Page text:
Thursday, March 23, 2017

"It Wasn’t God Who Made Honky Tonk Angels" (released 1952)





As I sit here tonight, the jukebox playin'

The tune about the wild side of life

As I listen to the words you are sayin'
Kitty Wells

It brings memories when I was a trustful wife




It wasn't God who made honky tonk angels

As you said in the words of your song

Too many times married men

Think they're still single

That has caused many a good girl to go wrong




It's a shame that all the blame is on us women

It's not true that only you men feel the same

From the start

Most every heart that's ever broken

Was because there always was a man to blame




It wasn't God who made honky tonk angels

As you said in the words of your song

Too many times married men

Think they're still single

That has caused many a good girl to go wrong


Songwriters

J.D. MILLER

Published by

Lyrics © Peermusic Publishing, Universal Music Publishing Group



Long before women’s liberation was even on America’s radar, Kitty Wells belted out this great hit written by J.D. "Jay" Miller. During this era in American history and Country Music history; which was dominated by men, this was very cutting edge.

This song was an answer song to the Hank Thompson hit "The Wild Side of Life." Recorded by Kitty Wells June 1952 and released later that year, this song quickly caused a lot of controversy, and was banned from NBC radio and the Grand Ole Opry (before becoming a hit of course). Despite launching a new movement of female country singers, Wells would later tell NPR that she was no feminist, in fact when she was approached to sing "It Wasn’t God Who Made Honky Tonk Angels," she was about to give up her career singing with her husband’s band to be a stay at home wife and mother.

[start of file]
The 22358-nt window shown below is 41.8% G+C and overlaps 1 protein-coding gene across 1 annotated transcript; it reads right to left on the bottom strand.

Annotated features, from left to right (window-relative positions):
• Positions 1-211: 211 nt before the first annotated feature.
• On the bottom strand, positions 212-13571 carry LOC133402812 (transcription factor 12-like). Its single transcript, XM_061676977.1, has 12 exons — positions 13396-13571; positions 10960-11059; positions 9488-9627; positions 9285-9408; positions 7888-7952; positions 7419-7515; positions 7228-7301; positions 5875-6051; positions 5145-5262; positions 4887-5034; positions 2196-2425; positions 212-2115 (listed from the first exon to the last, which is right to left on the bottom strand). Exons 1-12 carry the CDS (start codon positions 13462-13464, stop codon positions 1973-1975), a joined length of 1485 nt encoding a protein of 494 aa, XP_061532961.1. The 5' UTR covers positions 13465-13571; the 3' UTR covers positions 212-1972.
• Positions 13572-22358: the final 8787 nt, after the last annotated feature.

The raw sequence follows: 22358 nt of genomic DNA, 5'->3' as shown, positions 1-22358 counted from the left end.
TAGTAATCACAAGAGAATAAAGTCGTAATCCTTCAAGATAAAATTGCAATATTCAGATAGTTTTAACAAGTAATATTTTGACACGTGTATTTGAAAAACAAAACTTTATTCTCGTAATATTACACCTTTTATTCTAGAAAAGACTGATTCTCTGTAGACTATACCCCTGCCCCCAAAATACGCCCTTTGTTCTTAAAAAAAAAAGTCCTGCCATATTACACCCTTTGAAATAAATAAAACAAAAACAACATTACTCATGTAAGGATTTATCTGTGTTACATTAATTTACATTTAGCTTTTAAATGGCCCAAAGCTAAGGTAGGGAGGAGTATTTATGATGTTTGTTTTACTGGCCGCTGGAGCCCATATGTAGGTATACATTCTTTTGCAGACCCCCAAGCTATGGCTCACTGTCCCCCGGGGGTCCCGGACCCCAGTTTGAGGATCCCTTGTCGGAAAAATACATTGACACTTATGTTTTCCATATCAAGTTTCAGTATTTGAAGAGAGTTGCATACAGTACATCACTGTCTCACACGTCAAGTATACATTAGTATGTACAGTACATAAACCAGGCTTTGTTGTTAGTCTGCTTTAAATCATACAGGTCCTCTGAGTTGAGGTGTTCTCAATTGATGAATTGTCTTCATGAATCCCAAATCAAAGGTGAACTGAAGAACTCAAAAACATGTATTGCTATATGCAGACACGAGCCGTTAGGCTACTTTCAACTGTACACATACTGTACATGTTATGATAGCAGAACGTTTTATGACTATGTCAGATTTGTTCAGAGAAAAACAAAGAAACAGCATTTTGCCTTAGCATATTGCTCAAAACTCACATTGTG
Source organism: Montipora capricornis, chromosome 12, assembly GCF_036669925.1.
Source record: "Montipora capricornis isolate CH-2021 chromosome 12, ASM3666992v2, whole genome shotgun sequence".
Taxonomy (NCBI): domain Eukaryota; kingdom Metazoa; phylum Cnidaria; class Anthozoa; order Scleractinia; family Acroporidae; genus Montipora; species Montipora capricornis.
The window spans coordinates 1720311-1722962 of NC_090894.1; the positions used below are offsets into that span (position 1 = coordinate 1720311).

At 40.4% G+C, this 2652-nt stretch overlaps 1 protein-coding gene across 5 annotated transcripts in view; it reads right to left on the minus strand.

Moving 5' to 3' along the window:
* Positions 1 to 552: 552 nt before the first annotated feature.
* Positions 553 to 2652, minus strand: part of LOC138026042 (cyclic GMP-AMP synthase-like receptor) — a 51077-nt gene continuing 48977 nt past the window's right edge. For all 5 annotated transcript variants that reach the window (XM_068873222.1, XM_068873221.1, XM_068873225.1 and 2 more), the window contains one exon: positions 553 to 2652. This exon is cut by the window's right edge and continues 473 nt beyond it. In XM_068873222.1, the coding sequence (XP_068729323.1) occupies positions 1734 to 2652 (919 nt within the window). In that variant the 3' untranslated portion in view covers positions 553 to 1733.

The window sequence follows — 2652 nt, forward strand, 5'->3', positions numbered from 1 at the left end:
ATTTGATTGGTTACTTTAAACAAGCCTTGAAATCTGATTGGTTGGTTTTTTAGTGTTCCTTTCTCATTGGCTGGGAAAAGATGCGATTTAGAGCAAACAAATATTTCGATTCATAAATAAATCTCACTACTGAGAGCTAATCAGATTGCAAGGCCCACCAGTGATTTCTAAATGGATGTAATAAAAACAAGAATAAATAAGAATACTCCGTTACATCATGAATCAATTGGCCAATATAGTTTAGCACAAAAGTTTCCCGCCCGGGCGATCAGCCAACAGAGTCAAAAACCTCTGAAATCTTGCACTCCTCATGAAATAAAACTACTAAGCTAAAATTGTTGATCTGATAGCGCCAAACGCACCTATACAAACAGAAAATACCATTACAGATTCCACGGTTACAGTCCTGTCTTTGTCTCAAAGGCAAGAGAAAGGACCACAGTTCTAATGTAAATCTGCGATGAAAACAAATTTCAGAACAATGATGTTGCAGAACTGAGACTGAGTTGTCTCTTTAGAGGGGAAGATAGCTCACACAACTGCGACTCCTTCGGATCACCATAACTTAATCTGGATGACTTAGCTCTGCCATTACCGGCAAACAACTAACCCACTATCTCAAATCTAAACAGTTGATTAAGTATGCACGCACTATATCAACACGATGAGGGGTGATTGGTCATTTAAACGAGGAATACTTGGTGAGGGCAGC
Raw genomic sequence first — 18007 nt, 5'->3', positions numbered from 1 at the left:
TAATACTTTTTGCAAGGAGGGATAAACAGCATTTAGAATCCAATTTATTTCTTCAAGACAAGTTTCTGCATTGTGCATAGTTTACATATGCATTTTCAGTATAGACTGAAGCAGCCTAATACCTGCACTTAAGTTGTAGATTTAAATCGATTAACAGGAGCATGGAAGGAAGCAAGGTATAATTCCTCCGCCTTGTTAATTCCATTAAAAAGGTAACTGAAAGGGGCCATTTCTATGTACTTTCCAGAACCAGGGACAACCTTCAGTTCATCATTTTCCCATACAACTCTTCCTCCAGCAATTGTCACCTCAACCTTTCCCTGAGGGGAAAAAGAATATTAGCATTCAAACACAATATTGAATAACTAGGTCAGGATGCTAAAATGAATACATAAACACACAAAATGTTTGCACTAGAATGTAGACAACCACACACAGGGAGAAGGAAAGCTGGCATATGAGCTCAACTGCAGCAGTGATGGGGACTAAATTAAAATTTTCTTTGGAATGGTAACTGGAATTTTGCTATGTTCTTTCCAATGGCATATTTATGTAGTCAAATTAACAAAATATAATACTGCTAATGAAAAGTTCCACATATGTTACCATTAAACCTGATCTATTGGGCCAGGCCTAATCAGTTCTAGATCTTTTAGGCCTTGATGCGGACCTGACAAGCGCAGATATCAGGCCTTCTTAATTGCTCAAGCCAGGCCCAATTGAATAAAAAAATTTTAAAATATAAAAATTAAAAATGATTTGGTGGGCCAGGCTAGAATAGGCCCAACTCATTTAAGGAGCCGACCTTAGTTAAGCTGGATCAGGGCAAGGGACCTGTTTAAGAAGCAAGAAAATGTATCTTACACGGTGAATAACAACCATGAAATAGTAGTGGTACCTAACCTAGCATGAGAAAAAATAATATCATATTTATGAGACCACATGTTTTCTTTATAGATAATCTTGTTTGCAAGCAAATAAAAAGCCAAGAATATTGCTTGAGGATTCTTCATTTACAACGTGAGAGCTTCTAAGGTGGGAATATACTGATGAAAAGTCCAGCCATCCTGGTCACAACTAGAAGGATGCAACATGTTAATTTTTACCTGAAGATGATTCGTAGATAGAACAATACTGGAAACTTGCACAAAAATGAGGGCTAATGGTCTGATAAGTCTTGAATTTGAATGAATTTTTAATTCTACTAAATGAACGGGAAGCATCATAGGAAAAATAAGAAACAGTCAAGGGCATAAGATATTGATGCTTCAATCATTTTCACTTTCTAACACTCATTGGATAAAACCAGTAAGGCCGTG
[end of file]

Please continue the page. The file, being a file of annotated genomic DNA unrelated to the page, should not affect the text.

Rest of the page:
The recording session paid $125 and she agreed to lay down the vocals to make the money. The song quickly became a huge hit, selling over 800,000 copies, making Kitty Wells the first solo female act to hit number one on Billboard’s country chart as well as the first female country singer to cross over to Billboard’s pop chart, and earning her the title "Queen of Country Music." The song took an early feminist stance by going on the offensive against 1950s double standards that allowed men to act as though "they’re still single" while expecting their wives to be waiting for them at home when they chose to return. The song struck a chord especially with the female listening public who did not often hear their side of the story represented in country music. The song also made room for women in the male-dominated, conservative country music industry. Before Wells hit it big with this single, country women were mostly confined to the role of "girl singer" performing with an otherwise all male band. Country women were also rarely given record deals, as their potential to sell singles and albums and sellout theaters was not recognized by the men in charge of country labels.